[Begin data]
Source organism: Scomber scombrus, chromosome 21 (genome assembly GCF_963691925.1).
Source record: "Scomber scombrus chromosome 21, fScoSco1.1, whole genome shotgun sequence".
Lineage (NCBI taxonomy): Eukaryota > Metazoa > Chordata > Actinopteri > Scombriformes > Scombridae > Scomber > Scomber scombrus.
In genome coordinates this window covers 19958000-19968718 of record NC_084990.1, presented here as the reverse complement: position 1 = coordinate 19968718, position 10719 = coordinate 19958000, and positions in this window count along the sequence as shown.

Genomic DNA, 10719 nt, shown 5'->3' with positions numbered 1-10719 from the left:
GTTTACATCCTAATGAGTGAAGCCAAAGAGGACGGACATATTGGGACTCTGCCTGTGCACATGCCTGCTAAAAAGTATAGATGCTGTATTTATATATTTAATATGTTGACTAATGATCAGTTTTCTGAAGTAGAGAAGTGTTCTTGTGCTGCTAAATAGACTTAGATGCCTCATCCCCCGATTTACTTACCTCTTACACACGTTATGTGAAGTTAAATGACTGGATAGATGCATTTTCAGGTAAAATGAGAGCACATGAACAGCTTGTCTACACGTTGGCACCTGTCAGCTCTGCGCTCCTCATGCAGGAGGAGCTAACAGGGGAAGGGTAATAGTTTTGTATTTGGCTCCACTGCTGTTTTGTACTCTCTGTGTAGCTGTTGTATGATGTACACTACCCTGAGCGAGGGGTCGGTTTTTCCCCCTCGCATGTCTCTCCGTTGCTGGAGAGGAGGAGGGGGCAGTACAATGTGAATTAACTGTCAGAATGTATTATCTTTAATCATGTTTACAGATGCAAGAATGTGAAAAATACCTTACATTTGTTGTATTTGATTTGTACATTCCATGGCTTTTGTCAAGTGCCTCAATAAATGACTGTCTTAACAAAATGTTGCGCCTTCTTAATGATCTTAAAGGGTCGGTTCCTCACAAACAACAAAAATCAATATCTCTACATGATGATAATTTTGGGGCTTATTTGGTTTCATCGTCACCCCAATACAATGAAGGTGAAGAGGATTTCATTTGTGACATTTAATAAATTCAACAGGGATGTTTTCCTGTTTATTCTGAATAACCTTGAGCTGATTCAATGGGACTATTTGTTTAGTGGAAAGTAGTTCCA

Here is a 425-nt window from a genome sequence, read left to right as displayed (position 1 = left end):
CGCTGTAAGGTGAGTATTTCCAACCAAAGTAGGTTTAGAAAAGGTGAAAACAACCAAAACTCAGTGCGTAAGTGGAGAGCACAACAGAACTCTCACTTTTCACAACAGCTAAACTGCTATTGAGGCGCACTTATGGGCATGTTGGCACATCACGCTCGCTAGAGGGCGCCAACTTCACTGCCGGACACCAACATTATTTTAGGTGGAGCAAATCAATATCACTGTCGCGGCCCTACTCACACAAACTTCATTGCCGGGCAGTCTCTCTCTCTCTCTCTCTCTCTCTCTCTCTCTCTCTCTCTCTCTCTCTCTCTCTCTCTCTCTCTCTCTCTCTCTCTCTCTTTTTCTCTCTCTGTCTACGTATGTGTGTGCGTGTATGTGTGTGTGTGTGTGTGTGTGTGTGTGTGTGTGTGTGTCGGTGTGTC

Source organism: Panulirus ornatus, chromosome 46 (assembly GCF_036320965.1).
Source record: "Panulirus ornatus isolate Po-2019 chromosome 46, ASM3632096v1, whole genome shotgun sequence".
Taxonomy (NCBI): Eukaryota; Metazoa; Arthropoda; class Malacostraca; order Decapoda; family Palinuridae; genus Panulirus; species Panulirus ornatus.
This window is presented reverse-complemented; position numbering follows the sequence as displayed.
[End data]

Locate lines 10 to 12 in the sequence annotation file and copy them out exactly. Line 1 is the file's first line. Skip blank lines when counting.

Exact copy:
Source record: "Panulirus ornatus isolate Po-2019 chromosome 46, ASM3632096v1, whole genome shotgun sequence".
Taxonomy (NCBI): Eukaryota; Metazoa; Arthropoda; class Malacostraca; order Decapoda; family Palinuridae; genus Panulirus; species Panulirus ornatus.
This window is presented reverse-complemented; position numbering follows the sequence as displayed.